Friday, June 4, 2010

2010 Hugo nominee, graphic fiction: Fables Vol 12: The Dark Ages Written by Bill Willingham; Pencilled by Mark Buckingham (Vertigo)

Fables has been the hot comic out of DC’s Vertigo press for the past ten years. It is to the 00s what Sandman was to the 90s in many ways. Still, I got kind of sick of it and dropped it around issue #40. It’s still going though; it’s nearing issue #100, and this volume collects #76-82.

The basic concept of Fables is that all of the characters from various literary/folklore traditions are real: Snow White, the Big Bad Wolf, Sinbad, Pinocchio, Mr. Toad, Boy Blue, etc. They once lived in different fairy tale worlds, but they were pushed out by a massive invasion by a force they call The Adversary. For most of the twentieth century they’ve lived incognito as refugees in Manhattan. Writer Bill Willingham comes up with some fun twists here: Prince Charming is a bit of a philanderer (having had relationships with Snow White, Cinderella, and Sleeping Beauty). Non-human characters have to be kept on a special farm. The Big Bad Wolf is trying to reform. etc. The set-up really is great, and I was quite taken with it at first. However, I dropped the series as it became more and more involved in the over-arching story of war with the Adversary (I also found the reveal of the Adversary’s identity, which I won’t spoil here, rather disappointing). This volume takes place in the aftermath of said war, but things haven’t changed all that much from when I dropped off.

The central focus in this volume is on the instability caused by the removal of the Adversary from power, and there are several parallel plotlines that deal with the war’s aftermath. There are threats of new warlords arising and a new powerful enemy appears from the Adversary’s former dominion, the amnesty of a former enemy is becoming a hot issue in Fabletown, and the fables must bury their war heroes while the war wounded are still struggling to survive (there are some major character deaths here and in the previous story). I saw some clear parallels to the aftermath of the Iraq War, though Willingham (a vocal conservative) avoids anything too pointed. There’s also a reference to our old friend Fritz Leiber in the form of Freddy and Mouse, analogues of his fantasy anti-heroes Fafhrd and the Gray Mouser.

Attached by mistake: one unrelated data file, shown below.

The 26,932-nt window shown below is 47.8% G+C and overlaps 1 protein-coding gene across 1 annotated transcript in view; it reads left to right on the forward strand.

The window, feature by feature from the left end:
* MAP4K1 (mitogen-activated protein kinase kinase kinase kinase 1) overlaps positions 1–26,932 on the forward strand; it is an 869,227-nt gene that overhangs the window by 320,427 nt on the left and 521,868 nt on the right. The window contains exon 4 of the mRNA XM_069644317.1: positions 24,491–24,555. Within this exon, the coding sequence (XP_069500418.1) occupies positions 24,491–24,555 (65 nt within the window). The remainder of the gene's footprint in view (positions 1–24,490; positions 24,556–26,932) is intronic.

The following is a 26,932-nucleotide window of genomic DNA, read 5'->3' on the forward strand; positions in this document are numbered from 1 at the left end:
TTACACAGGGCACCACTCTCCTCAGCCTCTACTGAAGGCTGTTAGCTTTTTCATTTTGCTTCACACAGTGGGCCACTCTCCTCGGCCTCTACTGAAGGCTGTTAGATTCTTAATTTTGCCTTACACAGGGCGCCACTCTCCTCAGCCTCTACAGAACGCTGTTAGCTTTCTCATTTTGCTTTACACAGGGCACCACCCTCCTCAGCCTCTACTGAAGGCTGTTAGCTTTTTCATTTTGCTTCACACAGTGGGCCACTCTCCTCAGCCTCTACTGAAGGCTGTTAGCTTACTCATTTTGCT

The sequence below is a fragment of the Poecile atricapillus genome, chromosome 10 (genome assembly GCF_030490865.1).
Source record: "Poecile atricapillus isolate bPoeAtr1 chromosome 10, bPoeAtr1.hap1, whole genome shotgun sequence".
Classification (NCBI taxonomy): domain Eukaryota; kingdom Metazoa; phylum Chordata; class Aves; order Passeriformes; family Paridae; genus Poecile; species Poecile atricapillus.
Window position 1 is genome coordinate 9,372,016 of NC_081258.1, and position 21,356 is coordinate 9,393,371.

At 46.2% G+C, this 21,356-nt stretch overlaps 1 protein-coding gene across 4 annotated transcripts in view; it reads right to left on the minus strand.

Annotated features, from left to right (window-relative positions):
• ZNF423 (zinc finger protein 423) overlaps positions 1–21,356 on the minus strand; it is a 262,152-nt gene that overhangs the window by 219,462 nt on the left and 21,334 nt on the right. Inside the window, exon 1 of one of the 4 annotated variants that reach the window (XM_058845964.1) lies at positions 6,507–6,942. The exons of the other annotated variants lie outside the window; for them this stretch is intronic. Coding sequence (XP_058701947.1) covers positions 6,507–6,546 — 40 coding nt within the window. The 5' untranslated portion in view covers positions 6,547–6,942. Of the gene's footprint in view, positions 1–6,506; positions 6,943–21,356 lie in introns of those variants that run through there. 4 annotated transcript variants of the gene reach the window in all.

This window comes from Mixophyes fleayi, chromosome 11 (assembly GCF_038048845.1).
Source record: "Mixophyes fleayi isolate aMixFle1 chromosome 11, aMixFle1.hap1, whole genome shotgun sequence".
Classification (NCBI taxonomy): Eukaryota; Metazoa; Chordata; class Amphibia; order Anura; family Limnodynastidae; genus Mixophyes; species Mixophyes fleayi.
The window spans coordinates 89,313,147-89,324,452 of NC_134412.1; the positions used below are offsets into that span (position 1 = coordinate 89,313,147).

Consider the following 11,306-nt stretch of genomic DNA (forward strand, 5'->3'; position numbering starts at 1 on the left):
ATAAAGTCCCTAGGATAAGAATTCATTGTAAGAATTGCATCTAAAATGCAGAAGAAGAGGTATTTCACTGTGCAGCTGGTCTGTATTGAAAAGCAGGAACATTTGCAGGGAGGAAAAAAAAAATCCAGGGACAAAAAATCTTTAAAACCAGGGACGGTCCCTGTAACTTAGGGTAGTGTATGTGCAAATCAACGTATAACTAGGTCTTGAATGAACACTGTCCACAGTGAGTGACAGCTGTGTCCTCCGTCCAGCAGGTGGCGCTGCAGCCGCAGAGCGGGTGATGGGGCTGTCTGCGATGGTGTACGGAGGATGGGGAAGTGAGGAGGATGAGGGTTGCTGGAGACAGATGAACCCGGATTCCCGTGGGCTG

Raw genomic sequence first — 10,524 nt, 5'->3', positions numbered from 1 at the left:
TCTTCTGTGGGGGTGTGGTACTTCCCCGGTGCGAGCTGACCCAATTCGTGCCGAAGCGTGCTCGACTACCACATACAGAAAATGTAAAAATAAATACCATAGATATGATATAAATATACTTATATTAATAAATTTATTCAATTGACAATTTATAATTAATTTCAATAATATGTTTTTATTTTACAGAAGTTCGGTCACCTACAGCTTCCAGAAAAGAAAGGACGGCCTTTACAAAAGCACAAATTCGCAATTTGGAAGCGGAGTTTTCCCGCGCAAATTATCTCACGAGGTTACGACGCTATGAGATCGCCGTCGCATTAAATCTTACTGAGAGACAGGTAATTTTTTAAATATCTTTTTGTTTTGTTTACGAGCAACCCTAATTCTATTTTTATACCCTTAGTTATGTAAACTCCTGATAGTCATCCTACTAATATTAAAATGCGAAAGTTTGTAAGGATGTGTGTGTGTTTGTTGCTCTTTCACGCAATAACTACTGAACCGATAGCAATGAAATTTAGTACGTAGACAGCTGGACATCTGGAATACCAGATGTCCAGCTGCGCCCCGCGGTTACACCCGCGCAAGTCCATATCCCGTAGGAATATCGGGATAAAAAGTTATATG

The art is fantastic here. Regular series artist Mark Buckingham is excellent. He works in the fairly straightforward Vertigo house style, but there’s just a touch of cartoonish whimsy in his characters, maybe even a bit of Disney. Indie legend Mike Allred also does a fine issue at the beginning of this collection. There’s a lot to like here, and I’d highly recommend this series to fantasy fans looking to dip their toes into a mature, but fun, urban fantasy comic. I don’t think I’ll be jumping back on; for me, the idea wore out its freshness for me long ago. But it wouldn’t surprise me to see this as a perennial nominee in this category.

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